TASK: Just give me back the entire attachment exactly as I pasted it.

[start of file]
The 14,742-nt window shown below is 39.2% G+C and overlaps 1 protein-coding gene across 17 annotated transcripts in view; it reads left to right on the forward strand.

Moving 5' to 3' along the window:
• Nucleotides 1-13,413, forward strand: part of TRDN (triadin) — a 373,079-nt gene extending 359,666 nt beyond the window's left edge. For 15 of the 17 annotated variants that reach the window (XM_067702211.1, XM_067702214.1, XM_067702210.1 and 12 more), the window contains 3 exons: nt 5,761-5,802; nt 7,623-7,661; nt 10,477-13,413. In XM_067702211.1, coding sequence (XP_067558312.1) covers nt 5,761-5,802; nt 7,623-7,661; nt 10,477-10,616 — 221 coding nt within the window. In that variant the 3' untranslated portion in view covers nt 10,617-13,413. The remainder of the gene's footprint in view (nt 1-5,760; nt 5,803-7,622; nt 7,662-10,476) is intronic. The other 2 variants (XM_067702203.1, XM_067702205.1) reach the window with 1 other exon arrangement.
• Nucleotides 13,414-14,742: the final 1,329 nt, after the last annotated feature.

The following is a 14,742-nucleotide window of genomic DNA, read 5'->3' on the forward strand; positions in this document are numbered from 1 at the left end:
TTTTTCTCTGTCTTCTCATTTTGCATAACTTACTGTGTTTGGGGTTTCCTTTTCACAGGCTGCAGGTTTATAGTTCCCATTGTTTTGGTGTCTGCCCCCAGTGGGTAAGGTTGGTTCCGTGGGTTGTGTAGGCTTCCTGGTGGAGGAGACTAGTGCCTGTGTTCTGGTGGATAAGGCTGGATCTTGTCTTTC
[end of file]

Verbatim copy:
The 14,742-nt window shown below is 39.2% G+C and overlaps 1 protein-coding gene across 17 annotated transcripts in view; it reads left to right on the forward strand.

Moving 5' to 3' along the window:
• Nucleotides 1-13,413, forward strand: part of TRDN (triadin) — a 373,079-nt gene extending 359,666 nt beyond the window's left edge. For 15 of the 17 annotated variants that reach the window (XM_067702211.1, XM_067702214.1, XM_067702210.1 and 12 more), the window contains 3 exons: nt 5,761-5,802; nt 7,623-7,661; nt 10,477-13,413. In XM_067702211.1, coding sequence (XP_067558312.1) covers nt 5,761-5,802; nt 7,623-7,661; nt 10,477-10,616 — 221 coding nt within the window. In that variant the 3' untranslated portion in view covers nt 10,617-13,413. The remainder of the gene's footprint in view (nt 1-5,760; nt 5,803-7,622; nt 7,662-10,476) is intronic. The other 2 variants (XM_067702203.1, XM_067702205.1) reach the window with 1 other exon arrangement.
• Nucleotides 13,414-14,742: the final 1,329 nt, after the last annotated feature.

The following is a 14,742-nucleotide window of genomic DNA, read 5'->3' on the forward strand; positions in this document are numbered from 1 at the left end:
TTTTTCTCTGTCTTCTCATTTTGCATAACTTACTGTGTTTGGGGTTTCCTTTTCACAGGCTGCAGGTTTATAGTTCCCATTGTTTTGGTGTCTGCCCCCAGTGGGTAAGGTTGGTTCCGTGGGTTGTGTAGGCTTCCTGGTGGAGGAGACTAGTGCCTGTGTTCTGGTGGATAAGGCTGGATCTTGTCTTTC